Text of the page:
Whenever I talk with a class of children in our Academy or Religious Education (CCD) Program about growing up in the 1950’s and 1960’s, they look at me as though I came out of a time machine from some historical era of the past! I tell them, for instance, about not having a TV or a Telephone or a Computer and I can see them look at me with compassion on how “deprived” I was as a child! I remember telling them of my first TV and how I had to get up from my seat and manually change the channels! Their look of horror was intensified when I reassured them that it wasn’t so bad since we only had about 7 or 8 channels! I would cap my discussion with the almost unimaginable revelation: TV programs ended at about 11pm or 12 Midnight with the American flag on the screen and the National Anthem playing!
The result is that they seem very thankful about living in today’s world. But I tell them how much fun it was to grow up then. For example: the safety of moving freely, when at 7 or 8 years old I would go alone with my friends on the subway to Yankee Stadium for a ball game; how we spent long hours in a clubhouse that we had built from lumber cast off from the local lumberyard; I tell them of our building of go-carts and racing down quiet and empty streets! The world was ours and we invented our own fun and enjoyment. We were not buried in screens and talking with virtual non-present friends!
Perhaps that better prepared us to cope with the difficulties of growing up and growing old. There is a special wisdom that emerges on its own through the laboratories of experience. Sometimes that doesn’t happen, hence the expression, “There’s no fool like an old fool”. But in most societies, elders are held in great esteem because of the wealth of their experience.
Not so in our culture. This is a ‘throw away’ culture where the word ‘old’ is synonymous with being ‘bad.’ ‘New’ and ‘young’ are, by contrast, considered positive values. Of course, dividing everything along how old a person is can be very inaccurate. There are plenty of young people who are wise and plenty of elders who are foolish. But we must own our prejudices as a culture and do our best to combat their facile pleasures.
Elders face some very momentous decisions dealing with their health and the approaching end of their earthly lives. That alone should call forth a caring and respectful response. But we must also realize the riches that are within them. Sure, the body creaks and the mind gets confused at times, but our senior citizens are truly great people who have often gone through great trials and, unbeknownst to us as we look at them in wheel chairs, they have borne the brunt of years of struggle and have accomplished great feats that are only remembered by the chosen few.
I recall a man whom I visited while I was a seminarian. I was walking through a nursing home and he was sitting alone in a wheelchair seemingly lost in a reverie. I did not think much of him since he looked no different from others around him. But I went up to him and tried to engage him in conversation. I did not expect much because of my prejudices. I was young and active; he was old and confined. It turns out that, earlier in his life, he had been a violinist in a big city orchestra and had worked with some of the great conductors! I asked him about one of them whom I admired. His simple and dismissive response was, “A magnificent fake!” Wow! I had written this wheelchair-bound man off, but he had a wealth of knowledge and experience that could only be envied. As I surveyed the other wrinkled, forgotten ones in the room, I wondered, “How many great stories and experiences are hidden here in plain sight!”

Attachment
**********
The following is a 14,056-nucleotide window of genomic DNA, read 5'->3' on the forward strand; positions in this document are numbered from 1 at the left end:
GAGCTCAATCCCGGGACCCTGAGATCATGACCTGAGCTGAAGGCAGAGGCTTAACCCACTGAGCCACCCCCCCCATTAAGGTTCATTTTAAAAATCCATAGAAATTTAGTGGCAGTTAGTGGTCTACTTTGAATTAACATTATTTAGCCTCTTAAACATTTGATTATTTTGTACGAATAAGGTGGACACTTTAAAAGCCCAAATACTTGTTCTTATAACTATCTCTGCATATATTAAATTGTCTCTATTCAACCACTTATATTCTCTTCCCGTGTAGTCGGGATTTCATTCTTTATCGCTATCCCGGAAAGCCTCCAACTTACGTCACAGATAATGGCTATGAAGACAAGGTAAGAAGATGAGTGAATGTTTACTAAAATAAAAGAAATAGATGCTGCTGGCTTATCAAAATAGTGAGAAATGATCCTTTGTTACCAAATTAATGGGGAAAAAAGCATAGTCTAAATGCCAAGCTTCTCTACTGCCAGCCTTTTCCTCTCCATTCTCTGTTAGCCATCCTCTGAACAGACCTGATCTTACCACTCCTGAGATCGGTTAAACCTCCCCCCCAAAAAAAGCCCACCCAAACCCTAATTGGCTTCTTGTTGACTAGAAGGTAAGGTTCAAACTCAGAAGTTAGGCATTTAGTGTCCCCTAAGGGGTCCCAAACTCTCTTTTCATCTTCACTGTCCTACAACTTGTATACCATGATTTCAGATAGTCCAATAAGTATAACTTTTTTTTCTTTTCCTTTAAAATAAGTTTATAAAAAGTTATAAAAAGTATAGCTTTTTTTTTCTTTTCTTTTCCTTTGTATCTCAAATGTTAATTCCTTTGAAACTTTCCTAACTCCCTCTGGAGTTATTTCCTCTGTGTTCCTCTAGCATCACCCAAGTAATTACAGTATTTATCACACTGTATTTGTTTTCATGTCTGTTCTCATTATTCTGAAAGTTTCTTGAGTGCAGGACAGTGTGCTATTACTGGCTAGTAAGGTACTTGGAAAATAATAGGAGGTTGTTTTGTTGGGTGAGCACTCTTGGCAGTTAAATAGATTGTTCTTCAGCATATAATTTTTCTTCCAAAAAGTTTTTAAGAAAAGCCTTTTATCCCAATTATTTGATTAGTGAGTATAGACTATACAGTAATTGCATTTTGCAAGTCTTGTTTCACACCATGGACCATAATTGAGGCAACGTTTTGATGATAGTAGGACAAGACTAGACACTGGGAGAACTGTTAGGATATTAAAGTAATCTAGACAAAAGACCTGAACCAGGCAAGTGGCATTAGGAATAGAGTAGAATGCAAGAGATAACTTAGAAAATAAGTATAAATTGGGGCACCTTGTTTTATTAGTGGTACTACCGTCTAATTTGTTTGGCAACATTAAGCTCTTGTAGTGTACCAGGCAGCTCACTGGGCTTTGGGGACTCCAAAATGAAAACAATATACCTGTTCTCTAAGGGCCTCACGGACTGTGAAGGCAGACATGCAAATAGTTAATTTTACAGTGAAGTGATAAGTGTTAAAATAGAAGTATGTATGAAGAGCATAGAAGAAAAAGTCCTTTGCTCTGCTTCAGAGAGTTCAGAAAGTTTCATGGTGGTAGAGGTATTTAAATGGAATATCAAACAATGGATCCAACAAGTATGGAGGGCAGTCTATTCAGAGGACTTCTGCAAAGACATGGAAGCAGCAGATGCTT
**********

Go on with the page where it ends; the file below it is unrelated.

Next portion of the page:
Our American quest for newness and novelty has fostered new discoveries and improved the lives of many people. I am not suggesting that we should seek an ‘Amish’ solution to the valuing of experience and age. But we have to admit the blind-spot that it creates regarding the many gifted and experienced people who we should listen to since they faced many of our present problems in the past and have come up with great and natural solutions.
We must also not immediately baptize something new as beneficial. While smart phones have many advantages, they come with some real deficits.
I remember a funny piece in the New Yorker entitled, “A New Interactive Experience”. It told of the innovative pastime of ‘going outside to take a walk’. It was interactive, colorful and three-dimensional!
We must learn to embrace our elders and appreciate the sacrifices that they have made in life for their families and for the rest of the world. For this is the path to true wisdom—to learn from them the art of living!